Today we think of left and right as somewhat arbitrary political constructs, but there are reasons for believing they are deeply rooted in biology and psychology, dating back far into our distant past. Surprisingly, we can learn important lessons that are relevant to present day politics by gazing into our pre-history.
By studying tribes across the world, anthropologists have noted that two roles pop up repeatedly across vastly different cultures: the chieftain and the shaman. Roughly speaking, the chieftain is the political leader of the tribe and the shaman is the spiritual leader. In some cases, they are conflated into one person, but they are distinct roles and are typically enacted by different people.
Interestingly, these two roles correspond to two distinct personality traits. Chieftains need to be conscientious – that is, demonstrating grit – and orderly. They need to be able to manage the warriors of the tribe and maintain law and order. By contrast, shamans need to be open-minded so that they can get revelations from the spirit world.
Conservatives and Liberals
We also know, as pointed out by Jordan Peterson, that conservatives often score higher on personality traits related to conscientiousness while liberals are often more open to various possibilities. Therefore, it seems that in broad terms, the chieftain is a conservative role whereas the shaman is a liberal one.
That may come as a surprise to many because few people associate the left with spirituality. However, notice how artists often tend to be left-leaning. It is not a coincidence that Hollywood, one of America’s artistic hotspots, leans heavily towards the left.
Division of Labor
The most interesting lesson to learn from the chieftain and the shaman is that these two distinct roles have survived side by side for millennia, which indicates that together they form a stable configuration of society. It amounts to a division of labor: Conservatives maintain law and order and keep the lights on, while liberals produce art and inspiration, while providing innovation and renewal.
History also provides a warning about what happens if these roles are not respected. If the chieftain tries to oppress the shaman, it results in a totalitarian form of order – a straightjacket for a large segment of society. If the shaman eliminates the chieftain, society quickly degenerates into destructive chaos and implodes.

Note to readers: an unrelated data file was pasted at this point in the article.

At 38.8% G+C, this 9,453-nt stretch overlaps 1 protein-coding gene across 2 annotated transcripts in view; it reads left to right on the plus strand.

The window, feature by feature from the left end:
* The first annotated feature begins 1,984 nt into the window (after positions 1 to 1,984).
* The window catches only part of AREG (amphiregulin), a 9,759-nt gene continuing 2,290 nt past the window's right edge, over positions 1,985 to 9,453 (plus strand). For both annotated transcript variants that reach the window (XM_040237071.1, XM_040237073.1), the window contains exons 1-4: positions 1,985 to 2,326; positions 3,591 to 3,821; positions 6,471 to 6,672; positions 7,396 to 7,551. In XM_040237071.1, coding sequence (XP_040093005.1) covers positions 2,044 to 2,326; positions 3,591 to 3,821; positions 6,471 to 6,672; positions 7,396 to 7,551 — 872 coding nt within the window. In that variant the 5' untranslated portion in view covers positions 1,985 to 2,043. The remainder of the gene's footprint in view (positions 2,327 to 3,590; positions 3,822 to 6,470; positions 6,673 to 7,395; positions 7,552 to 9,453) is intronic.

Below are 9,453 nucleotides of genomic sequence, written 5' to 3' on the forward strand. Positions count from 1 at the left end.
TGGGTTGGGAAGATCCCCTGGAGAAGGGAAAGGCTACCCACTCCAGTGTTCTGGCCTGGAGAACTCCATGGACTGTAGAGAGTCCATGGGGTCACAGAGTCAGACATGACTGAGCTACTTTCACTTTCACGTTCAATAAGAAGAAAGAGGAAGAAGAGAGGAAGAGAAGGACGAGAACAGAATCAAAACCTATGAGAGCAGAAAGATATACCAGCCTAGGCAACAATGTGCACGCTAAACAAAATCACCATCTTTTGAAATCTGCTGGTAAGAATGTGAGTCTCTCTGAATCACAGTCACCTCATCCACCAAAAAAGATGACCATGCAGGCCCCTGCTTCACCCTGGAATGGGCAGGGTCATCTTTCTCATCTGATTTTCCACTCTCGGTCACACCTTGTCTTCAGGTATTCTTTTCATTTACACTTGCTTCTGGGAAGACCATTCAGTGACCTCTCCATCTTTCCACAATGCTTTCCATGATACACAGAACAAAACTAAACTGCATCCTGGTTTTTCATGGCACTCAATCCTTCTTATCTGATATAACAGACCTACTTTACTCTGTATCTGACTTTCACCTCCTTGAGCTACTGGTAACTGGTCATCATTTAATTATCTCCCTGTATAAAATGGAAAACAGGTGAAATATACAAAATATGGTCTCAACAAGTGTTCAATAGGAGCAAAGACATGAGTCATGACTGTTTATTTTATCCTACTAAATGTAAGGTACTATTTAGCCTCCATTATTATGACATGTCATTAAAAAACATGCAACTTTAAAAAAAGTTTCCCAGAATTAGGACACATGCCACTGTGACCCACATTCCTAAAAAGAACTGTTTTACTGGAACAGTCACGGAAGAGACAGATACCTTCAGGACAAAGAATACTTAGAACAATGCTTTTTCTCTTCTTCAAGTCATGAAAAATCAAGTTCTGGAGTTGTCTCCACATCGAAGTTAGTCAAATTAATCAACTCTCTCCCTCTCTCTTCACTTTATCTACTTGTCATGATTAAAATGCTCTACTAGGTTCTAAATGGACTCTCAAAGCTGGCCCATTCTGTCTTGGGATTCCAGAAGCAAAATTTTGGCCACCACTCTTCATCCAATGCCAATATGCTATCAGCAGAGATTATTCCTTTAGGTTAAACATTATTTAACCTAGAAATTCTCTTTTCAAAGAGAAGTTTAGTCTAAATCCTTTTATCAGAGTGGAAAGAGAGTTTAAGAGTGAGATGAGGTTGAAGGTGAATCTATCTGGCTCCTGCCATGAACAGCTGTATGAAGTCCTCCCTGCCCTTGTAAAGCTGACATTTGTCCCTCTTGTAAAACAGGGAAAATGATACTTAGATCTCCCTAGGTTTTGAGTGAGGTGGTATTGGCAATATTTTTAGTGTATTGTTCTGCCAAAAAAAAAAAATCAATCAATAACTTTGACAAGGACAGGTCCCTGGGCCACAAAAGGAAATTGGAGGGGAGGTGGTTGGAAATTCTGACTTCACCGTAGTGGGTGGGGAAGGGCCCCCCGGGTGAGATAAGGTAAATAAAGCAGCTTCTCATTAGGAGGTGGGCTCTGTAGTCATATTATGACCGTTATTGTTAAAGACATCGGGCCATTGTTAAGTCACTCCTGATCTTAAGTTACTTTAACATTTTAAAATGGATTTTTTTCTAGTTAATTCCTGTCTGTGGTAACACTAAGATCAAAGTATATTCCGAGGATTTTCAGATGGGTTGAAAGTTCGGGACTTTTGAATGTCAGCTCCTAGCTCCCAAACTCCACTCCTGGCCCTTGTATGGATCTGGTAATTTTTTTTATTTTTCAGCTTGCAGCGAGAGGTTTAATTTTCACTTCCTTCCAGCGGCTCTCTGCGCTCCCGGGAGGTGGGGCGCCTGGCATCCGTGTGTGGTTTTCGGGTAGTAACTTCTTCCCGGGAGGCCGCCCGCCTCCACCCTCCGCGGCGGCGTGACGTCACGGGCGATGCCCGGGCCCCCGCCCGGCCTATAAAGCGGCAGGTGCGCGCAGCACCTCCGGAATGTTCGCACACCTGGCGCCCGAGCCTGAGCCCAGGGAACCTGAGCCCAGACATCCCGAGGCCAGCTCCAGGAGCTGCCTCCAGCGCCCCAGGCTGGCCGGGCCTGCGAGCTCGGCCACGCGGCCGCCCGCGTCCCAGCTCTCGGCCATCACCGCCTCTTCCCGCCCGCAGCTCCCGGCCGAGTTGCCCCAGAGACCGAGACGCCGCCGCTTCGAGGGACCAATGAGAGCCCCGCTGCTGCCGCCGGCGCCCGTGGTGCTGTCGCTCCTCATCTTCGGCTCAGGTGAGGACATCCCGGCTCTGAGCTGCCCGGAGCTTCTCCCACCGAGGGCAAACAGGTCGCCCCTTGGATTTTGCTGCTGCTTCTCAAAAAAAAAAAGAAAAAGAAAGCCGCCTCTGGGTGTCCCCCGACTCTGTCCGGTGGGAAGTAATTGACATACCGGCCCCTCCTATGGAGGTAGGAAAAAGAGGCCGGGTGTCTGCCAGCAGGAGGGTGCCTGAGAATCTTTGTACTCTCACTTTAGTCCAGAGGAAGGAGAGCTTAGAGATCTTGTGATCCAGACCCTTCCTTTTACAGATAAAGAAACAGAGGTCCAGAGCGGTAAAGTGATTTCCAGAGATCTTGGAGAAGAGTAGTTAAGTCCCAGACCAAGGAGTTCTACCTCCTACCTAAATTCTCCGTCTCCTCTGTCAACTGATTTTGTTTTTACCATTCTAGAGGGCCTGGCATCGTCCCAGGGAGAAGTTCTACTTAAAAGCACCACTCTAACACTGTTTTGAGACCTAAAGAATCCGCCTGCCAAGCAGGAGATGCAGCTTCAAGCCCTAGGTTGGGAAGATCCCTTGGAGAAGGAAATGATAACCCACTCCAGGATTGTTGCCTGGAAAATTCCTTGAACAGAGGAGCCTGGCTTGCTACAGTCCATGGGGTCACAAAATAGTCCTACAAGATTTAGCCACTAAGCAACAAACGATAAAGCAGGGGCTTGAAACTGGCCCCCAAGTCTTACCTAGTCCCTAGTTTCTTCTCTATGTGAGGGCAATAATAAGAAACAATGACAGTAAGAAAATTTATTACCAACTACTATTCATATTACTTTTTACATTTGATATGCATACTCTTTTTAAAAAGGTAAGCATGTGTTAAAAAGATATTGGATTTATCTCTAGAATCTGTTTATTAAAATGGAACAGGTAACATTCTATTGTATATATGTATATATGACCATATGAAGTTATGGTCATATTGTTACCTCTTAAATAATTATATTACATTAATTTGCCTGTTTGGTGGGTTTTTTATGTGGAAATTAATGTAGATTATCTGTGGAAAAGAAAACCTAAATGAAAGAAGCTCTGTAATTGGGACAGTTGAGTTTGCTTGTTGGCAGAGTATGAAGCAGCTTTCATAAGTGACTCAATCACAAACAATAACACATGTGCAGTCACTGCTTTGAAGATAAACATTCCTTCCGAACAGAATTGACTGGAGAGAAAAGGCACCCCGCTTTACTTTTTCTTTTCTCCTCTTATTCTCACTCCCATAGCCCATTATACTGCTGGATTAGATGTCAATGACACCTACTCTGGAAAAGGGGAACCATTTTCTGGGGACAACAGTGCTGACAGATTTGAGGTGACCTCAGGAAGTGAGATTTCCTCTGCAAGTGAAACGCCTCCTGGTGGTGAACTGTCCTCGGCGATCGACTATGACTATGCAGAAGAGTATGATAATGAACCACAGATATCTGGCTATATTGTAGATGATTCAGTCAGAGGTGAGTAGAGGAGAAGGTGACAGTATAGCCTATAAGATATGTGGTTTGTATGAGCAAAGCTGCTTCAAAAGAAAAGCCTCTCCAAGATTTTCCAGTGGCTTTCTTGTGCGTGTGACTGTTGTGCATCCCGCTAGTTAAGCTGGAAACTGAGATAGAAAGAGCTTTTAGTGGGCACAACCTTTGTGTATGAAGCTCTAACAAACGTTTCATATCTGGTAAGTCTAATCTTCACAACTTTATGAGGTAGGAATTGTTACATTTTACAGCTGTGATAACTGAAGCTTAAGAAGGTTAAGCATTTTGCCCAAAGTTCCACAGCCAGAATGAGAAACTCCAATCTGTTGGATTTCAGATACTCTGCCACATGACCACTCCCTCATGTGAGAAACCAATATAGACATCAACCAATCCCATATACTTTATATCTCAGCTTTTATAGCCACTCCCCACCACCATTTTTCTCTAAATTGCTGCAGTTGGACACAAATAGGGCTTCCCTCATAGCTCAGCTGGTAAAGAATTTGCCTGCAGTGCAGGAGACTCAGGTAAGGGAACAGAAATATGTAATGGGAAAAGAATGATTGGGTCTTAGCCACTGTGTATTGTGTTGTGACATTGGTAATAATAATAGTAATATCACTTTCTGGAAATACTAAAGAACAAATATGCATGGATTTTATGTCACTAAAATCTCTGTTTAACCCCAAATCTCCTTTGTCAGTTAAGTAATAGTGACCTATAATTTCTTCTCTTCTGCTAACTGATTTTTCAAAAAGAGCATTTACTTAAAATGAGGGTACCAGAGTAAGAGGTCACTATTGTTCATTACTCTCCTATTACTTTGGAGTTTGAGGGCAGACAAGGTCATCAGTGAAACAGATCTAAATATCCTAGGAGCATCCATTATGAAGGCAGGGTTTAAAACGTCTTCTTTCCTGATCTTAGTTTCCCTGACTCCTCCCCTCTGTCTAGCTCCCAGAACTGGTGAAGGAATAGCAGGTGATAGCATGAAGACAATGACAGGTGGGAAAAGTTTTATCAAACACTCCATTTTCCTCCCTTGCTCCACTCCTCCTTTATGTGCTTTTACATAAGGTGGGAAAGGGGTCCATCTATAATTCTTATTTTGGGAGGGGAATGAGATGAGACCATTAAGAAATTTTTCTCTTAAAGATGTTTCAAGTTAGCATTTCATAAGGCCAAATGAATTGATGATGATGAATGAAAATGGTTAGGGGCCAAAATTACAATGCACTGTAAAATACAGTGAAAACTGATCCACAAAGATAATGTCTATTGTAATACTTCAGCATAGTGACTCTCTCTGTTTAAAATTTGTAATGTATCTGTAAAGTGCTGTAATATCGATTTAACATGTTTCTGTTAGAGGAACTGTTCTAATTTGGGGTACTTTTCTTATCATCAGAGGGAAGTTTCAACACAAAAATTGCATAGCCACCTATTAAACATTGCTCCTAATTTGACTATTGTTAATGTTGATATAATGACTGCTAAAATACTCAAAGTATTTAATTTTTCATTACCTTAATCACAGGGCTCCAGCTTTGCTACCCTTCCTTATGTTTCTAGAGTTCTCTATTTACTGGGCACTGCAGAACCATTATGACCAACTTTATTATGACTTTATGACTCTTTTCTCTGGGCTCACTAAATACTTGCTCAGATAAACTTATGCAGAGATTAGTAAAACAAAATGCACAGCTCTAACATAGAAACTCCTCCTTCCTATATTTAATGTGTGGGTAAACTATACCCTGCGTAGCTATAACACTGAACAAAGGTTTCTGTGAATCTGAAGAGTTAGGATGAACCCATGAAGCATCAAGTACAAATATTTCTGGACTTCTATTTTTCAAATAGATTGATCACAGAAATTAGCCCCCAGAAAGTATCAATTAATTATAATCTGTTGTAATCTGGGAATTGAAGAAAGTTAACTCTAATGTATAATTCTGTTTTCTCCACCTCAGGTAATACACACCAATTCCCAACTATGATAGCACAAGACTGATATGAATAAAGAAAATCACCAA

It seems that chieftains make bad shamans and vice versa.
Lessons for the Future
We are currently living in a society where the creative class has grown severely political. That is the shaman infringing on the domain of the chieftain, and history has shown that this leads down a dark path that cannot end well for anyone.
The religious wars in Europe during the 16th and 17th centuries led to a startling political conclusion: the separation of church and state. We can extrapolate this into the separation of the shaman and the chieftain. We need both, but each needs to stay within the appropriate domain.
Conservatives are best at running the government, but should operate on the principle of minimal necessary force. This leaves space for the shaman’s creative class to operate freely without feeling choked by arbitrary laws.
We used to have that balance in America; it was called “liberty.” We must not forget that the founding fathers belonged to a select group of people who fled religious persecution in Europe – a society where the chieftain had too much power. They envisioned a society based on rule of law, but with room for the individual to flourish. It is time for America to rediscover, embrace and reinvent the original ideals of the United States, where both chieftains and shamans can co-exist.